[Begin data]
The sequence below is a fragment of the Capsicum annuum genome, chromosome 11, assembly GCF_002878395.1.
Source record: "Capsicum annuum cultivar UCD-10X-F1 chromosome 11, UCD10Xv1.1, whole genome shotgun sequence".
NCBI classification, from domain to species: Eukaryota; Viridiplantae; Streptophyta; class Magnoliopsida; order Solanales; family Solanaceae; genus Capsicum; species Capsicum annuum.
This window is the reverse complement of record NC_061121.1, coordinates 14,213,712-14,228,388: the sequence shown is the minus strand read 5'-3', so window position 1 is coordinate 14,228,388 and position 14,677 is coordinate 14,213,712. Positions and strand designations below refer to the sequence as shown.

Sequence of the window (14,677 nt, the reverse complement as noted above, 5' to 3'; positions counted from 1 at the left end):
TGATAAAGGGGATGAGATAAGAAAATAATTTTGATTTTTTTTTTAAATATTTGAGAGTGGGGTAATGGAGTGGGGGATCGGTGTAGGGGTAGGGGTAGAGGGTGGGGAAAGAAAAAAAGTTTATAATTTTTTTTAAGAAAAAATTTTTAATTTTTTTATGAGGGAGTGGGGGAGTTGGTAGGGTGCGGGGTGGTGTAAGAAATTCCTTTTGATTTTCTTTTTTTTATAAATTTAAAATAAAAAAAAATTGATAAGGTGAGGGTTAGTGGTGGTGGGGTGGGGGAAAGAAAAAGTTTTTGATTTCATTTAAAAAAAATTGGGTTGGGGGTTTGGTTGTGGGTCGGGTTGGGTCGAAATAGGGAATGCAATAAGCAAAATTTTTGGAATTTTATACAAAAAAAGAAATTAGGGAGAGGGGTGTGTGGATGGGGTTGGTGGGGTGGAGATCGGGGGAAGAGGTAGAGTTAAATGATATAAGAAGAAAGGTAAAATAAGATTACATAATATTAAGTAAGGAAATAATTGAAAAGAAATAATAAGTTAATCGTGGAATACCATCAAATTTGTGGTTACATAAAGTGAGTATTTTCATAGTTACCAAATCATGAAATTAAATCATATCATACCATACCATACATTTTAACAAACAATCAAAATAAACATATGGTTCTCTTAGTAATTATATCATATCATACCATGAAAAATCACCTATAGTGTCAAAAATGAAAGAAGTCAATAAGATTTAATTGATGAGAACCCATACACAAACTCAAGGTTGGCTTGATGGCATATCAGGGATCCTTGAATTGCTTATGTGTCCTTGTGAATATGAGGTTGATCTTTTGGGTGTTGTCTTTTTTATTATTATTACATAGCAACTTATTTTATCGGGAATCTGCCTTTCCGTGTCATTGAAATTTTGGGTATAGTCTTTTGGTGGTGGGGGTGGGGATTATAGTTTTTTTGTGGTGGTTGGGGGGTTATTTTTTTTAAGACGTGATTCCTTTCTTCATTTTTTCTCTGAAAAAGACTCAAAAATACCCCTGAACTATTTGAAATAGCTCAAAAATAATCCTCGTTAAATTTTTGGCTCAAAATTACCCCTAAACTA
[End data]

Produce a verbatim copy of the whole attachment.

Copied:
The sequence below is a fragment of the Capsicum annuum genome, chromosome 11, assembly GCF_002878395.1.
Source record: "Capsicum annuum cultivar UCD-10X-F1 chromosome 11, UCD10Xv1.1, whole genome shotgun sequence".
NCBI classification, from domain to species: Eukaryota; Viridiplantae; Streptophyta; class Magnoliopsida; order Solanales; family Solanaceae; genus Capsicum; species Capsicum annuum.
This window is the reverse complement of record NC_061121.1, coordinates 14,213,712-14,228,388: the sequence shown is the minus strand read 5'-3', so window position 1 is coordinate 14,228,388 and position 14,677 is coordinate 14,213,712. Positions and strand designations below refer to the sequence as shown.

Sequence of the window (14,677 nt, the reverse complement as noted above, 5' to 3'; positions counted from 1 at the left end):
TGATAAAGGGGATGAGATAAGAAAATAATTTTGATTTTTTTTTTAAATATTTGAGAGTGGGGTAATGGAGTGGGGGATCGGTGTAGGGGTAGGGGTAGAGGGTGGGGAAAGAAAAAAAGTTTATAATTTTTTTTAAGAAAAAATTTTTAATTTTTTTATGAGGGAGTGGGGGAGTTGGTAGGGTGCGGGGTGGTGTAAGAAATTCCTTTTGATTTTCTTTTTTTTATAAATTTAAAATAAAAAAAAATTGATAAGGTGAGGGTTAGTGGTGGTGGGGTGGGGGAAAGAAAAAGTTTTTGATTTCATTTAAAAAAAATTGGGTTGGGGGTTTGGTTGTGGGTCGGGTTGGGTCGAAATAGGGAATGCAATAAGCAAAATTTTTGGAATTTTATACAAAAAAAGAAATTAGGGAGAGGGGTGTGTGGATGGGGTTGGTGGGGTGGAGATCGGGGGAAGAGGTAGAGTTAAATGATATAAGAAGAAAGGTAAAATAAGATTACATAATATTAAGTAAGGAAATAATTGAAAAGAAATAATAAGTTAATCGTGGAATACCATCAAATTTGTGGTTACATAAAGTGAGTATTTTCATAGTTACCAAATCATGAAATTAAATCATATCATACCATACCATACATTTTAACAAACAATCAAAATAAACATATGGTTCTCTTAGTAATTATATCATATCATACCATGAAAAATCACCTATAGTGTCAAAAATGAAAGAAGTCAATAAGATTTAATTGATGAGAACCCATACACAAACTCAAGGTTGGCTTGATGGCATATCAGGGATCCTTGAATTGCTTATGTGTCCTTGTGAATATGAGGTTGATCTTTTGGGTGTTGTCTTTTTTATTATTATTACATAGCAACTTATTTTATCGGGAATCTGCCTTTCCGTGTCATTGAAATTTTGGGTATAGTCTTTTGGTGGTGGGGGTGGGGATTATAGTTTTTTTGTGGTGGTTGGGGGGTTATTTTTTTTAAGACGTGATTCCTTTCTTCATTTTTTCTCTGAAAAAGACTCAAAAATACCCCTGAACTATTTGAAATAGCTCAAAAATAATCCTCGTTAAATTTTTGGCTCAAAATTACCCCTAAACTA